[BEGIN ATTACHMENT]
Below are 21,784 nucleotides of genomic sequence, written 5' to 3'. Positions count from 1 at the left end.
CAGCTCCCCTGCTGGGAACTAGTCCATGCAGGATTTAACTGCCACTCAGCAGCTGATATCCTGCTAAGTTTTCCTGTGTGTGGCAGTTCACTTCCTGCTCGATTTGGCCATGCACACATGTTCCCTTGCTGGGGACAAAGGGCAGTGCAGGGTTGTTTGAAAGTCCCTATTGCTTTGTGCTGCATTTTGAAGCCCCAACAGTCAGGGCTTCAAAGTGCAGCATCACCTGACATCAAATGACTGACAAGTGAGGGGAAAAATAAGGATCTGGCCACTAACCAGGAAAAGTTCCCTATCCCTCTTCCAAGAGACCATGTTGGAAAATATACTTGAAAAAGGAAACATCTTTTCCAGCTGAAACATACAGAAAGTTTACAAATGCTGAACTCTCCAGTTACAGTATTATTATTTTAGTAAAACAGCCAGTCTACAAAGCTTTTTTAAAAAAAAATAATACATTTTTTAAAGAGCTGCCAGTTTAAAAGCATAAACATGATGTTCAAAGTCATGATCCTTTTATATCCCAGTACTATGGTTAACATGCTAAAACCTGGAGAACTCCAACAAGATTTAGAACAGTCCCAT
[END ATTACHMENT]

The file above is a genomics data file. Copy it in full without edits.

Below are 21,784 nucleotides of genomic sequence, written 5' to 3'. Positions count from 1 at the left end.
CAGCTCCCCTGCTGGGAACTAGTCCATGCAGGATTTAACTGCCACTCAGCAGCTGATATCCTGCTAAGTTTTCCTGTGTGTGGCAGTTCACTTCCTGCTCGATTTGGCCATGCACACATGTTCCCTTGCTGGGGACAAAGGGCAGTGCAGGGTTGTTTGAAAGTCCCTATTGCTTTGTGCTGCATTTTGAAGCCCCAACAGTCAGGGCTTCAAAGTGCAGCATCACCTGACATCAAATGACTGACAAGTGAGGGGAAAAATAAGGATCTGGCCACTAACCAGGAAAAGTTCCCTATCCCTCTTCCAAGAGACCATGTTGGAAAATATACTTGAAAAAGGAAACATCTTTTCCAGCTGAAACATACAGAAAGTTTACAAATGCTGAACTCTCCAGTTACAGTATTATTATTTTAGTAAAACAGCCAGTCTACAAAGCTTTTTTAAAAAAAAATAATACATTTTTTAAAGAGCTGCCAGTTTAAAAGCATAAACATGATGTTCAAAGTCATGATCCTTTTATATCCCAGTACTATGGTTAACATGCTAAAACCTGGAGAACTCCAACAAGATTTAGAACAGTCCCAT